Galdós' selection of a foundling romance as the structure for Jacinta's and Fortunata's stories follows the associative pattern evident in the Quixote that is, the use of variations on romance structure for secondary stories woven into the fabric of a work executed in a primary romance form. In Fortunata y Jacinta, elements of the picaresque and the Cervantine stand in conjunction with the primary foundling romance68. The picaresque mode is evident in the narrator's creation of suspicions that Maximiliano Rubín may be descended from a family of conversos and that he and his brothers did not share the same biological father. Furthermore, the act of marrying a fallen woman whose sins are known to many inevitably recalls the likes of Lazarillo de Tormes, whose marriage served to make public in his adult life the sins of his progenitors. The narrator's picaresque allusions are more than malice; they prepare readers to witness the revelation of non-being (dishonor) at the same time that being is anxiously sought. While living out his picaresque romance, Maxi shares in yet another world of romance, that of the chivalric and quixotic. In falling in love with Fortunata, Maxi contravenes his determination to marry a virgin; and he sets out to force reality to conform to his idealized Petrarchan conception of love. By making Fortunata into his Dulcinea, he renews for her the romance that Juanito had instigated in proposing marriage. If Juanito promised marriage to Fortunata in order to attain dishonorable ends, Maxi's coincidence with Juanito in renewing the hope that she will become a señora has the paradoxical effect of bringing Fortunata and Juanito together again. Maxi's own lack of being as bastard, cuckold and impotent husband lead him to try to play out the conclusion of the honor drama prefigured in Ido del Sagrario's ravings69. He cannot avoid revealing to others his want of being. Trapped by reality and tempted by traditional solutions to his dilemma, Maxi appears to cure himself by taking refuge in an excessive rationalism that proves to be a means to disguise his continued concern with traditional solutions to dishonor. At Fortunata's bedside, bent on teaching a lesson, he is able to analyze how his feelings of emptiness and loss transformed themselves into what he terms Mesianitis: «Era... una modificación   —42→   cerebral de los celos. ¡El Mesías... tu hijo, el hijo de un padre que no era tu marido! Empezó por ocurrírseme que yo debía matarte a ti y a tu descendencia... Examínalo bien, y verás que todo era celos, celos fermentados, y en putrefacción» (p. 962)70.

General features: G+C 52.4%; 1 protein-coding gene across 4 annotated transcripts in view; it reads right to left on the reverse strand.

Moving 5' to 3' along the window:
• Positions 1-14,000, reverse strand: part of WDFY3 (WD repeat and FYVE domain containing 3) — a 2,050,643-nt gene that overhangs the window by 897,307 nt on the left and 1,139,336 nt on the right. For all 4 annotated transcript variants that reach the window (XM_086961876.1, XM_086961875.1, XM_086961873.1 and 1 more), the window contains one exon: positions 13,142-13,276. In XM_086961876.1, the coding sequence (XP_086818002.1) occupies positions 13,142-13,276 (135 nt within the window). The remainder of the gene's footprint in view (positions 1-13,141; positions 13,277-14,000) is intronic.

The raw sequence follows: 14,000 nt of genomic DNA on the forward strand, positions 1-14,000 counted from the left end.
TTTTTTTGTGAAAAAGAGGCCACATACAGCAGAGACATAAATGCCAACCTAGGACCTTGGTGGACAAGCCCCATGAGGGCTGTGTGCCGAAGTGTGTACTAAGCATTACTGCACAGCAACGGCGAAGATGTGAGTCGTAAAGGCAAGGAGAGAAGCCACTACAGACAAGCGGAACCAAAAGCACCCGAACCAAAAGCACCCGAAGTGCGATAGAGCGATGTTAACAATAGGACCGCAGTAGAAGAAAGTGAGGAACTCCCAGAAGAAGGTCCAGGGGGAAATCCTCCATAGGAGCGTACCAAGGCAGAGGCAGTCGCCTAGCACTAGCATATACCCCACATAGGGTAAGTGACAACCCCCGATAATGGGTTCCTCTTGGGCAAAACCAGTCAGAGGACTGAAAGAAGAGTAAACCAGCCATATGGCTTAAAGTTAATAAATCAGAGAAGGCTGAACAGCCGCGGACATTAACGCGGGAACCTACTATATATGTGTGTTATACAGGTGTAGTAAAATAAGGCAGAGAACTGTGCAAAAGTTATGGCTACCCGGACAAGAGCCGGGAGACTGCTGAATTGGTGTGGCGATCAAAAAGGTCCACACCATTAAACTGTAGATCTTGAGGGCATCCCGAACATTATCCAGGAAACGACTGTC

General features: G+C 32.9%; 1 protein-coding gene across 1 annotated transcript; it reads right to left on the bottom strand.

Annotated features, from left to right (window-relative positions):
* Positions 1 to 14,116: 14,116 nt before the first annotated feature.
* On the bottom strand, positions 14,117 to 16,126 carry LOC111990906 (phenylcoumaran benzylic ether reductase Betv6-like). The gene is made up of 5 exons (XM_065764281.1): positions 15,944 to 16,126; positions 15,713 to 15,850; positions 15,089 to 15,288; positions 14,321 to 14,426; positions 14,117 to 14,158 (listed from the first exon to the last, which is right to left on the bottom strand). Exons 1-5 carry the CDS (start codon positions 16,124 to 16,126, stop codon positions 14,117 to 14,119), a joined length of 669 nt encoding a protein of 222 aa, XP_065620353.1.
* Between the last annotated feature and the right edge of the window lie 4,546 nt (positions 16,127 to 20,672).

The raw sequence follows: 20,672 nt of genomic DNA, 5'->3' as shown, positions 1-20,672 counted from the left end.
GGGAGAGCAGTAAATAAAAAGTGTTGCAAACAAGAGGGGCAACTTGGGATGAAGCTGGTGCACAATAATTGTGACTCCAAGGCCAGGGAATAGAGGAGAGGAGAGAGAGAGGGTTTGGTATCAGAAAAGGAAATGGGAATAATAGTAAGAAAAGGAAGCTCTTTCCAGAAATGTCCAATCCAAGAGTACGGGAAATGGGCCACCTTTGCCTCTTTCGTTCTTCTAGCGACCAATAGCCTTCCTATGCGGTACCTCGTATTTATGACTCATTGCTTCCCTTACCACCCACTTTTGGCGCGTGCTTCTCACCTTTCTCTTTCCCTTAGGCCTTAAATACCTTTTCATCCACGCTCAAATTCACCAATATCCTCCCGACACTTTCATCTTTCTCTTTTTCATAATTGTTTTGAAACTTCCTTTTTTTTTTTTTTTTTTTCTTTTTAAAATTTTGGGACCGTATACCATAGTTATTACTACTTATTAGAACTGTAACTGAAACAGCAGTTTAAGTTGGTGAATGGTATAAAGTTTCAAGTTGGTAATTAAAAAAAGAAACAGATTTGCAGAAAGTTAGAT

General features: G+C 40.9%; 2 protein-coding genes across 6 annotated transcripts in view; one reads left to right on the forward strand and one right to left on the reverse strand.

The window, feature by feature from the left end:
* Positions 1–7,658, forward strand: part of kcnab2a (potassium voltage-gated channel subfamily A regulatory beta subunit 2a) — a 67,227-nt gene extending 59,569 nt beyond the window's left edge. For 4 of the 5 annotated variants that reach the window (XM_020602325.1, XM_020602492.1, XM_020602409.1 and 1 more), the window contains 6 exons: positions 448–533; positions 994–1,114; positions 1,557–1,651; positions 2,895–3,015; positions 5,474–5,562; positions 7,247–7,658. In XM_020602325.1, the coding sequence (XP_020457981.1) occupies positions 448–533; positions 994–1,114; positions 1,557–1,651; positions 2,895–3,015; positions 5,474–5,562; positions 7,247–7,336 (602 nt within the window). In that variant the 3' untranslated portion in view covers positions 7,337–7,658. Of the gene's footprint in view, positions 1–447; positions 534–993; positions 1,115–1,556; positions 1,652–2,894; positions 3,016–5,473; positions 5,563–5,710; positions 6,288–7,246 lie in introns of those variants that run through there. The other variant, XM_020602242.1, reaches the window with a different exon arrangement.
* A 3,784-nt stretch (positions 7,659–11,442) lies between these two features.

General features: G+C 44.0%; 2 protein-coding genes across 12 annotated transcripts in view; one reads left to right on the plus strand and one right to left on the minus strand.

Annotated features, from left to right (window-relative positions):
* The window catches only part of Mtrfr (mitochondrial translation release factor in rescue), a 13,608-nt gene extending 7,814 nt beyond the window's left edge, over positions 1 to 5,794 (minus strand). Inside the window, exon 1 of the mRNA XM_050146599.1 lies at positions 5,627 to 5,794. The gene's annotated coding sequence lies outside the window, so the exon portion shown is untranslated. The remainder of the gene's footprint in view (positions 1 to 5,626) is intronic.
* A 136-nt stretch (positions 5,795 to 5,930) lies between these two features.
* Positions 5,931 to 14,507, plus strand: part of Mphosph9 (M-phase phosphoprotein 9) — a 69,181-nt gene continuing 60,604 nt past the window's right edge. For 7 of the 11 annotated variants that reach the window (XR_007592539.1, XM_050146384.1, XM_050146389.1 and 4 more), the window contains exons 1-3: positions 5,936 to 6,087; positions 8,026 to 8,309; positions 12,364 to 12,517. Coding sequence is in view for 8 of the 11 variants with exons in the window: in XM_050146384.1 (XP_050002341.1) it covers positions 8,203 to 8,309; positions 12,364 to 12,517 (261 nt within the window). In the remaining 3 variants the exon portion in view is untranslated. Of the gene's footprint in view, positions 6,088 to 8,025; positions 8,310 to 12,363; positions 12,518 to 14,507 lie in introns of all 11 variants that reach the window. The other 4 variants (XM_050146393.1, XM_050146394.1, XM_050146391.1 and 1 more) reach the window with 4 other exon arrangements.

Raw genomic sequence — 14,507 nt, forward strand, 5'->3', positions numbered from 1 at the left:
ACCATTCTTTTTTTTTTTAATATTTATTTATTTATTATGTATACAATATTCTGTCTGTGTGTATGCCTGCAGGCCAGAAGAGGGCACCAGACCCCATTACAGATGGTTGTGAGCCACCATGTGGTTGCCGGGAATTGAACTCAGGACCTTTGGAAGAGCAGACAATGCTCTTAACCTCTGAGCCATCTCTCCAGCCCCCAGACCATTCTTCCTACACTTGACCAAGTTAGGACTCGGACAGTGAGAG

The sense of this reworking of folkloric versions of St. Joseph's story as the jealous husband's reaction to an unexplainable pregnancy is clear to Maxi: «Era aquello un reflejo de las ideas comunes, el pensar general modificado y adulterado por mi cerebro enfermo» (p. 962). The joining of the theme of the virgin birth to the honor theme permits the fusion of sacred myth with romance. The melodramatic reaction to this situation in terms of the honor code permits the realization of Fortunata's martyrdom. The final encounter between husband and wife confirms that lack of love, manhood and honor on the one hand and the urgent need for love and self-affirmation on the other hand tie together the actions. Fortunata observes to Maxi: «no eres hombre; que has perdido la condición de hombre y no tienes... vamos a decir, amor propio, ni dignidad... ¿Qué creías, que yo iba a sufrirte tus lecciones y no iba a darte de las mías?» (pp. 994-95). Fortunata's promise of renewed love suffices to send Maxi on his way to avenge the wrongs that Juanito and Aurora Fenelón have done to Fortunata and Jacinta. Fortunata's ability to see into Maxi's thoughts works the same effect as Irene's upon Máximo Manso. He understands that the other by whom he hoped to be loved is as aware as he is of his non-existence. His non-being as a man is the result of his inability to enter life's conflicts and succeed. With Maximiliano's failure to take action comes an end to his hope of realizing his romance in marriage with Fortunata. Although later he does understand that their mistake involved a failure to take into account the ways of nature (p. 1036), he returns, quite like a Petrarchan, chastened, but faithful to his idealization (p. 1037). In honor plays and in the picaresque, protagonists seek to obliterate or silence the other who can reveal to the world their lack of honor or wholeness. Beyond such concerns, Maxi, whether tragic or comic, sane or insane, is free to dream of attainment to wholeness, of the realization of his romance.